Chemical Regulation:

Observations on Improving the Toxic Substances Control Act

GAO-10-292T: Published: Dec 2, 2009. Publicly Released: Dec 2, 2009.

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The Environmental Protection Agency (EPA) is authorized under the Toxic Substances Control Act (TSCA) to obtain information on the risks of chemicals and to control those that it determines to pose an unreasonable risk. EPA also conducts assessments of chemicals under its Integrated Risk Information System (IRIS) program. Nonetheless, EPA does not have sufficient information to determine whether it should establish controls to limit public exposure to many chemicals that may pose substantial health risks. The Government Accountability Office (GAO) has recommended statutory changes to TSCA to, among other things, provide EPA with additional authorities to obtain health and safety information from the chemical industry and to shift more of the burden to chemical companies for demonstrating the safety of their chemicals. GAO has also recommended that EPA adopt a streamlined, more transparent IRIS assessment process to address significant productivity and credibility issues. Problems with TSCA and IRIS led GAO to add transforming EPA's processes for assessing and controlling toxic chemicals to its list of high-risk areas warranting attention by Congress and the executive branch This testimony, based on prior GAO work, addresses EPA's implementation of TSCA and IRIS and options for (1) obtaining more information on chemical risks, (2) controlling these risks, and (3) sharing more of the information collected under TSCA.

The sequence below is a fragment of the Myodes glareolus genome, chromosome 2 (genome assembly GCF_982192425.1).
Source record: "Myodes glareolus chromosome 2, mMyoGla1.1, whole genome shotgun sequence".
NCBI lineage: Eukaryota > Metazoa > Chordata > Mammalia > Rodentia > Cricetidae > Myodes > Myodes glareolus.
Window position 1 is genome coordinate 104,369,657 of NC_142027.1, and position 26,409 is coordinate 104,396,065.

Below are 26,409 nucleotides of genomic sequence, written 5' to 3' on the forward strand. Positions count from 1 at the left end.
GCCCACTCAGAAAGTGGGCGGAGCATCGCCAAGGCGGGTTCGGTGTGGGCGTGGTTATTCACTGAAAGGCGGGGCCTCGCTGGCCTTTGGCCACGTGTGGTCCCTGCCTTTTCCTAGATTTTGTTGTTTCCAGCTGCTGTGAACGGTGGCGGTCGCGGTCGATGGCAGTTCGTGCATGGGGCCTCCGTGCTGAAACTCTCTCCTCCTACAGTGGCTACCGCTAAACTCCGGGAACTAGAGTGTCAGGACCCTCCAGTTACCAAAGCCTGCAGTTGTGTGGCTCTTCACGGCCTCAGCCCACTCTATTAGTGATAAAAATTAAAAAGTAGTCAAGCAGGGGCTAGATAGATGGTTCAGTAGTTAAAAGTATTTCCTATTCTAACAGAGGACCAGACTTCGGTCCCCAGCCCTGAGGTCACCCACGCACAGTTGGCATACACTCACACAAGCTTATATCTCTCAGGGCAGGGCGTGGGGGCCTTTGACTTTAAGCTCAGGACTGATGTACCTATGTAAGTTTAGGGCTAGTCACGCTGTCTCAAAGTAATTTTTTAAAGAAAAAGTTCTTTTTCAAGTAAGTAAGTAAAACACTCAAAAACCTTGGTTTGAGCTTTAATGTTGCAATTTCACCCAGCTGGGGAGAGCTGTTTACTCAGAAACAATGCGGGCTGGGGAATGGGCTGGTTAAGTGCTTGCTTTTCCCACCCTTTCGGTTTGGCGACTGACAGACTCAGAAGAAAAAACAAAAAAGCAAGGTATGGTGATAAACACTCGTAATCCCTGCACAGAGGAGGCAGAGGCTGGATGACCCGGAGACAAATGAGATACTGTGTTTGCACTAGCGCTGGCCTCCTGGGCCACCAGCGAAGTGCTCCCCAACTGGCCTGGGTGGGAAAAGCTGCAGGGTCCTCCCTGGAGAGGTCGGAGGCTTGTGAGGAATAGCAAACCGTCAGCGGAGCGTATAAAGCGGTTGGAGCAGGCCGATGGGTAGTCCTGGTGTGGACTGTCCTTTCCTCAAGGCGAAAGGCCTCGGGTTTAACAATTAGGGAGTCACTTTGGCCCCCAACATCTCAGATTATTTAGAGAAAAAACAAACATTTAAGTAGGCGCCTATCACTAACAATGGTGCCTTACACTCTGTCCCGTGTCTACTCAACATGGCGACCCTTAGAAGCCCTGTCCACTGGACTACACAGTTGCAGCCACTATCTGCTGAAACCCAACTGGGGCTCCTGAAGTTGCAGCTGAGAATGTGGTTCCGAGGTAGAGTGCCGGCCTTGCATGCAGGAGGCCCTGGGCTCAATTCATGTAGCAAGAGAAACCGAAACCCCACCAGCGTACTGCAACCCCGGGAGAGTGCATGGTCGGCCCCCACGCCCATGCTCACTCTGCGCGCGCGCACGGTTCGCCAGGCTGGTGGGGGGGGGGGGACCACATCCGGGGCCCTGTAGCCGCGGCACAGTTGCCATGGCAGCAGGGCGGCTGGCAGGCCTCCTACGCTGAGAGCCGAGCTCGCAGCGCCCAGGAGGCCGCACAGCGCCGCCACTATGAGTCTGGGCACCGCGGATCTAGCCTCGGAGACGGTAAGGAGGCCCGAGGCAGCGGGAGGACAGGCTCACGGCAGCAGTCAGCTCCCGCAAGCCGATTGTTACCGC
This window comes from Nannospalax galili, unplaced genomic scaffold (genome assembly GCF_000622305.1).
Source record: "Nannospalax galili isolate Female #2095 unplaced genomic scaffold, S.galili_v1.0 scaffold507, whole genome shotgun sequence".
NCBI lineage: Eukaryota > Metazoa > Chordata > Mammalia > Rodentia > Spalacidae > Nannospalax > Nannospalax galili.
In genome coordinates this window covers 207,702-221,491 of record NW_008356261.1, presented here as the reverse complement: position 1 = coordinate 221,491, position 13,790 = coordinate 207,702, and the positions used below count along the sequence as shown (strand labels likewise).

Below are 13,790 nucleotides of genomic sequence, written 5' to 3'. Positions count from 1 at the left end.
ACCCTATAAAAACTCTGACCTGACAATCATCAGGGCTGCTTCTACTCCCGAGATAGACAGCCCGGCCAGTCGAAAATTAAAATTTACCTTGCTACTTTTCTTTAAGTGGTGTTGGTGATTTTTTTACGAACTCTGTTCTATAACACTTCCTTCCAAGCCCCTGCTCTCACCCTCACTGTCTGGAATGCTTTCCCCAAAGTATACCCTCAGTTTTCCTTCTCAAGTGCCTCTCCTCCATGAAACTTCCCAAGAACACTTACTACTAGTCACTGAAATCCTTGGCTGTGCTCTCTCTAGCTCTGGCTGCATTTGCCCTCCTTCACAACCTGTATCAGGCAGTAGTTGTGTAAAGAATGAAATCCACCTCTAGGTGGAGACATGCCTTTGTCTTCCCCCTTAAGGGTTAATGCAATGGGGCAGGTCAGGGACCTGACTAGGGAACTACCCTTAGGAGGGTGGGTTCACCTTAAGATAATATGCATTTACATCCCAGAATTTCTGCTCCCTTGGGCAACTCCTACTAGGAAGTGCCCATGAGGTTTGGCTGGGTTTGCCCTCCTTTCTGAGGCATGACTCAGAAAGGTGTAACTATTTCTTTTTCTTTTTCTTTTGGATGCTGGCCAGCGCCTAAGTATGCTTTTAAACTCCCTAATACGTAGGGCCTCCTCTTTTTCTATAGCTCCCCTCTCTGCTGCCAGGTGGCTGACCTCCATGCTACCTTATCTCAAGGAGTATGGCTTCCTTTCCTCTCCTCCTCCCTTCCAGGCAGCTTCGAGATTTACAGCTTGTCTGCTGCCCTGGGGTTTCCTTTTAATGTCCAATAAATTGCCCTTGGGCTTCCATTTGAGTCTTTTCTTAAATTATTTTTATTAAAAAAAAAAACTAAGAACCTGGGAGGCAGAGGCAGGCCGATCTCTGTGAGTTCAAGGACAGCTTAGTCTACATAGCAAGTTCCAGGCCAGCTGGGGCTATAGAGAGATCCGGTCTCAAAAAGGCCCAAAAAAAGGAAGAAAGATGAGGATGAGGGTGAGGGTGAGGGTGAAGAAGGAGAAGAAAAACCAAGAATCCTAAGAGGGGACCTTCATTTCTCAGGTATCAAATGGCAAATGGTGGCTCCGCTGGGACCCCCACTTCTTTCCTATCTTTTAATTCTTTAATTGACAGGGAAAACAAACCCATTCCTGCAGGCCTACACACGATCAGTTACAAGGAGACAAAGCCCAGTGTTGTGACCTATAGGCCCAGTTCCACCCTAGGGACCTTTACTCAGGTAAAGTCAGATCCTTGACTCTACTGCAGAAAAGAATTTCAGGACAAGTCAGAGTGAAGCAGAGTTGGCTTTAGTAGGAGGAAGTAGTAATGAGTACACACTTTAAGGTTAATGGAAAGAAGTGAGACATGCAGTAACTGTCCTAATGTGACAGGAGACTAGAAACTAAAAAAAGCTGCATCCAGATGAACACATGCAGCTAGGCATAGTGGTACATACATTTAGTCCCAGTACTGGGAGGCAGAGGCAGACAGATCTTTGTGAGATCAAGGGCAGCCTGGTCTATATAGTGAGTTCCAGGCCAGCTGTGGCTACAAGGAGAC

EPA lacks adequate scientific information on the toxicity of many chemicals. One major reason is that TSCA generally places the burden of obtaining data about existing chemicals on EPA rather than on chemical companies. For example, the act requires EPA to demonstrate certain health or environmental risks before it can require companies to further test their chemicals. As a result, EPA does not routinely assess the risks of the over 83,000 chemicals already in use. Moreover, TSCA does not require chemical companies to test the approximately 700 new chemicals introduced into commerce each year for toxicity, and companies generally do not voluntarily perform such testing. Furthermore, the procedures EPA must follow to obtain test data from companies can take years. Regarding IRIS, in 2008, GAO reported that this significant chemical assessment program--which provides EPA's scientific position on the potential human health effects of exposure to more than 540 chemicals--is at serious risk of becoming obsolete because the agency has not been able to complete timely, credible assessments. In May 2009, EPA announced reforms to its IRIS assessment process, citing GAO's conclusions and its high-risk designation. Overall, GAO believes that, if the reforms are effectively implemented, they will address GAO's recommendations and provide a sound framework for conducting IRIS assessments. However, given the number of obstacles that can impede the progress of IRIS assessments, the viability of this program will depend on effective and sustained management. While TSCA authorizes EPA to ban, limit, or otherwise regulate existing toxic chemicals, EPA must meet a high legal threshold, which has proven difficult. For example, EPA must demonstrate "unreasonable risk" to ban or limit chemical production, which EPA believes requires it to conduct extensive cost-benefit analyses that can take many years to complete. Since 1976, EPA has issued regulations to control only five existing chemicals. Furthermore, its 1989 regulation phasing out most uses of asbestos was largely vacated by a federal appeals court in 1991 because it was not based on "substantial evidence." In contrast, the European Union and a number of other countries have largely banned asbestos, a known human carcinogen that can cause lung cancer and other diseases. GAO previously suggested that Congress amend TSCA to reduce the evidentiary burden EPA must meet to control toxic substances and continues to believe such change warrants consideration. Because of TSCA's prohibitions on the disclosure of confidential business information, EPA has limited ability to share information on chemical production and risk. According to EPA officials, about 95 percent of the notices companies have provided to EPA on new chemicals contain some information claimed as confidential. Evaluating the appropriateness of confidentiality claims is time- and resource-intensive, and EPA does not challenge most claims. GAO previously suggested that Congress, among other things, consider amending TSCA to authorize EPA to share the confidential business information that chemical companies provide to EPA with states.

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